David's Reviews > Mindstorms: Children, Computers, And Powerful Ideas

Mindstorms by Seymour Papert
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Nov 26, 2012

really liked it
Read in November, 2012

I am in agreement with Papert's theories of child learning. In particular, while reading Chapter Two ("Mathophobia: The Fear of Learning"), I had to suppress the urge to open the windows and shout, "Yes, dammit! This!" to anyone who would listen.

You see, I was one of those kids who thought math just wasn't for them. I did fine when we were learning whole new subjects like geometry or algebra for the first time. But when things devolved into endless repetition and (seemingly) mindless rote work, I loathed it - could only just barely force myself to do the bare minimum to get by. I always kind of felt bad about it because somewhere deep in the back of my mind I believed that I did have the aptitude. But if this was what math was all about, I wanted nothing to do with it.

Later in life, after teaching myself so many different things that my confidence in my ability to learn is very high, I've come to understand how very right I was about math (it's real-world purpose and applications) and how utterly wrong my teachers were. I guess I could feel vindicated. But mostly the whole thing is just sad. All of those classroom hours, completely wasted...

Anyway, Papert believes that children learn most effectively when they’re trying to solve a problem - and when they’re genuinely interested in the outcome of the problem. I believe that too. I know that’s true for me as a learner. He also believes that computers allow us to examine and learn subjects such as mathematics and physics in intuitive ways which simply are not possible with pencil and paper. Computers encourage experimentation, problem-solving, and iterative attempts at a problem until the desired outcome is finally achieved. Again, I know my programming and writing on computers are what have gotten me where I am now. I believe it would work for others as well.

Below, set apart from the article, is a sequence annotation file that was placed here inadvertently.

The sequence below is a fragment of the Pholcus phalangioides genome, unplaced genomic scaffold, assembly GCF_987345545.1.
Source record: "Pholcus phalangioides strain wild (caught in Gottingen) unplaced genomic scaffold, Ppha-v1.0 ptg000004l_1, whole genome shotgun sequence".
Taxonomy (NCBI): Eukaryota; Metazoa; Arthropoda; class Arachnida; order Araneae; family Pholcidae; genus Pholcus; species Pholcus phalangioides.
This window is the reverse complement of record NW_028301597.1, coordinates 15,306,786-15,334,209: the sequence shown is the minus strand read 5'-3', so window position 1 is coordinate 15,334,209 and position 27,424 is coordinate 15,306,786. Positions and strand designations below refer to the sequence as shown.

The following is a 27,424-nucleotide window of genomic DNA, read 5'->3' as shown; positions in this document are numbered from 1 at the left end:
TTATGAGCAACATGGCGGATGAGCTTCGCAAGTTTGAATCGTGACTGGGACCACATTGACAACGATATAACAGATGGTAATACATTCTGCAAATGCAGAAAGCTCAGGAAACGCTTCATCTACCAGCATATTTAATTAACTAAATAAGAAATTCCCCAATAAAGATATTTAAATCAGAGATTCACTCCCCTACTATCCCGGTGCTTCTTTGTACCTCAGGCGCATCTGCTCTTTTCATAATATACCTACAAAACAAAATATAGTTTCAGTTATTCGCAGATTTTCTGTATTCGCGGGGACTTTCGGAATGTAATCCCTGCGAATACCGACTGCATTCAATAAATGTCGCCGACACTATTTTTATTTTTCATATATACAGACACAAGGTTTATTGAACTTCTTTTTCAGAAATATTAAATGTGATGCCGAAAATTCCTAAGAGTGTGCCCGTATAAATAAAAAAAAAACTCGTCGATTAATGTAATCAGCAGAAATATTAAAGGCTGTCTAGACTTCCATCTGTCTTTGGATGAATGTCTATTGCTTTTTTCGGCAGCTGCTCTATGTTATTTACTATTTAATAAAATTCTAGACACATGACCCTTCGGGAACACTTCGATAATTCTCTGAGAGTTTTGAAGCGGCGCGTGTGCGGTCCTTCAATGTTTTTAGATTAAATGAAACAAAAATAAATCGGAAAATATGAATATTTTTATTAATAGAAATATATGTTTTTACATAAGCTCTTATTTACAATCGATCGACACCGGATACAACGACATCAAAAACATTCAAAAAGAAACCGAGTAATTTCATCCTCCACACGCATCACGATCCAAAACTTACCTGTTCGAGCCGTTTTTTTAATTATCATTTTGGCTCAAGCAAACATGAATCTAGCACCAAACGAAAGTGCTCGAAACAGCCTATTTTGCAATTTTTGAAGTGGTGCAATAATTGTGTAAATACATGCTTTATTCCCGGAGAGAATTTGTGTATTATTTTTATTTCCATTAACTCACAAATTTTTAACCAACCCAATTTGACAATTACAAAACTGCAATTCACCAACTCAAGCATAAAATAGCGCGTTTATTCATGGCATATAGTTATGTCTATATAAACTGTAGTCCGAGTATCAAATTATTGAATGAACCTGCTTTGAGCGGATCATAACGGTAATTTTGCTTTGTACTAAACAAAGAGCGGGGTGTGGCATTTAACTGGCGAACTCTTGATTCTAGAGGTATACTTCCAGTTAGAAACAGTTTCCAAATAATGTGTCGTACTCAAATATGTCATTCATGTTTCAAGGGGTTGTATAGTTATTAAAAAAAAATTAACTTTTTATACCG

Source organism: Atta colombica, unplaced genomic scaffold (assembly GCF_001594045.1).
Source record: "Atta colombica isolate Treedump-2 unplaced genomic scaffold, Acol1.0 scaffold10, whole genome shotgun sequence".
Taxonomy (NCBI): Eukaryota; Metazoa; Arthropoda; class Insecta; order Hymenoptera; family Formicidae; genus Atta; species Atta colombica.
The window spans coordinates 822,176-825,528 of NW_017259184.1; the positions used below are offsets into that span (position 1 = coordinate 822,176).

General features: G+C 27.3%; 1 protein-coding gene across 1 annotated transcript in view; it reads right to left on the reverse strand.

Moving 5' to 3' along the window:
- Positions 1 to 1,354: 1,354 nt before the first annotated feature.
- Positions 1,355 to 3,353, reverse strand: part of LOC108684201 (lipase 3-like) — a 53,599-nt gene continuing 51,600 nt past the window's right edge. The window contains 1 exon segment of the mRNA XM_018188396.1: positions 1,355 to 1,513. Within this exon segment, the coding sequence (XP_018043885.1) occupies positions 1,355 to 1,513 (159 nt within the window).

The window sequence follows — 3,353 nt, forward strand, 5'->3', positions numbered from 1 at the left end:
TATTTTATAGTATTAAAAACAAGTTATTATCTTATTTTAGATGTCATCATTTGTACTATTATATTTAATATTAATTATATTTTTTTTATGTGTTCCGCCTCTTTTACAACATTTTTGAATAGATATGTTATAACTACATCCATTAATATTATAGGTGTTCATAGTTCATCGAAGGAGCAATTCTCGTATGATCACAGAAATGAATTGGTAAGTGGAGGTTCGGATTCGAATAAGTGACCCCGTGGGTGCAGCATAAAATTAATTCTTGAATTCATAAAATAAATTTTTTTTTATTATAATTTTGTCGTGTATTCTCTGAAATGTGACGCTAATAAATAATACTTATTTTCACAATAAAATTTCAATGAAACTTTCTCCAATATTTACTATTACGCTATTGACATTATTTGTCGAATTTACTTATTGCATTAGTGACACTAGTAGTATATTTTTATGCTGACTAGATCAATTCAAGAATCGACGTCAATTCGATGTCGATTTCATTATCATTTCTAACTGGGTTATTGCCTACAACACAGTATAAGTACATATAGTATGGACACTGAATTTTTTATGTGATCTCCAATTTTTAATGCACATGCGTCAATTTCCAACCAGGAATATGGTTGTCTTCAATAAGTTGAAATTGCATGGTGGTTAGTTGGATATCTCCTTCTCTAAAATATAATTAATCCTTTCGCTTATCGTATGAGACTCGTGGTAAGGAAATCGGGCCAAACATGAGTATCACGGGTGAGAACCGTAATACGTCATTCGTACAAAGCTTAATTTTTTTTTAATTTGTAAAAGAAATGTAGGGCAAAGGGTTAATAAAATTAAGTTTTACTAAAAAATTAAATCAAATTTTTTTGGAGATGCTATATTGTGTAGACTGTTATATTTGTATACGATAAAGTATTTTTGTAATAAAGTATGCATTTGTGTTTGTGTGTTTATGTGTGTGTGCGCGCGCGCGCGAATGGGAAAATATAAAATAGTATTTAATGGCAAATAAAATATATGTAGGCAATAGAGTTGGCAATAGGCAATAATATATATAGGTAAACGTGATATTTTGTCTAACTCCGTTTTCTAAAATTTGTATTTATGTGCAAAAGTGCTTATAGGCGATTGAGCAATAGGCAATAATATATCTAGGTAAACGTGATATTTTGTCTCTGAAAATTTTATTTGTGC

I do have a bit of a bone to pick with Mindstorms. The cover claims that it’s about, “Logo - How it was invented and how it works.” But that really isn’t the case. Logo (the computer language Papert developed for child learning) is certainly featured in this book. But it’s not at all the central subject. And unless I accidentally skipped a paragraph or something, the “how it was invented” part doesn’t even exist except for some brief mentions in the Afterward and Acknowledgments at the very end of the book. That’s strange - and unfortunate since I would have been very interested, indeed, to read about the development of the Logo language and was looking forward to that part.

While it’s not horrendous, I found Mindstorms to be redundant towards the end. The last couple chapters seemed to contain an awful lot of the same arguments made in the beginning and middle parts of the book. I would have been much happier if the text had been pruned and more concrete examples of Logo being used to teach various subjects had been added.